I think that oughta work. I uploaded an example of this to the interface as such but didn’t print and it imported the image at the proper scale. I previewed the file on my Mac and it looks like the resolution is there… and previewed it in Chrome - and it looks great.

I’d be open to hearing other opinions on this.

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Hmm, interesting approach. Setting ‘Map grays to power’ but forcing power min and max to same value seems counter to it’s definition, but it’s worth a shot.

I wouldn’t imagine that rescaling a B&W dither would result in a grey scale image, but since scaling an image down is imprecise there is no way to tell how the print would interpolate. I wouldn’t be able to scale an image down to a 340 lpi image precisely. All I meant to say was that the engrave lost all detail as blend.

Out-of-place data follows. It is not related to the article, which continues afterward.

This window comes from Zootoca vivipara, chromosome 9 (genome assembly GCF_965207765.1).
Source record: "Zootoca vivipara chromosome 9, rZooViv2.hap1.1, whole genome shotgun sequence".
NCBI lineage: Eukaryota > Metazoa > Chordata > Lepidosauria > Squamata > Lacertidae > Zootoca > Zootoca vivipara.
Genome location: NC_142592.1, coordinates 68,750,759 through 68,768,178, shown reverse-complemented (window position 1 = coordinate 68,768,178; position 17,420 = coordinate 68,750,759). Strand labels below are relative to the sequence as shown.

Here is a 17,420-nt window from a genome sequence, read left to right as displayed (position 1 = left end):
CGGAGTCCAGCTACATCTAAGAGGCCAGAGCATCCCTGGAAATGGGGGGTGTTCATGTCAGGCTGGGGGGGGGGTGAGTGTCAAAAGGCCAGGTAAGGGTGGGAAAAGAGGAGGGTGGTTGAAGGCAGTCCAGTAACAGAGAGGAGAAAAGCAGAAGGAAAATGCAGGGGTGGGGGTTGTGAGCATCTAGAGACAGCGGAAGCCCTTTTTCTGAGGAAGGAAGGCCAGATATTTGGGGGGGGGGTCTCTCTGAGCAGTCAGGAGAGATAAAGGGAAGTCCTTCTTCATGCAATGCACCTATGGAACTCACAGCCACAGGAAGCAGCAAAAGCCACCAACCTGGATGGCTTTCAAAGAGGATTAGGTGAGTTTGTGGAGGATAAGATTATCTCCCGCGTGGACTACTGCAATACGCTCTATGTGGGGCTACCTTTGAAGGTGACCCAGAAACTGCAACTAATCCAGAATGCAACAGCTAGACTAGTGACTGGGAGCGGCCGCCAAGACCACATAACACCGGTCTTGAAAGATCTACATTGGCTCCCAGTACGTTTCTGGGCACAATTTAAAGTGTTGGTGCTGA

Follow up note - I’m assuming that the preview image in the glowforge app is at least moderately representative. Applying the settings that you mention results in a low contrast preview. Not an image resolution with clear contrasts. So on a precursory note, it doesn’t work.

Yes you are correct, dealing with dpi translations is something that I understand quite well.

I had not done a save as PDF on my image file, instead I saved a jpg image using a correct file size for what I wanted. The resultant upload was at the a DPI rendering instead of the expected image size rendering.

Regardless, the image in the preview could be scaled, but the results were still not as required in the original post.

I will test the PDF approach.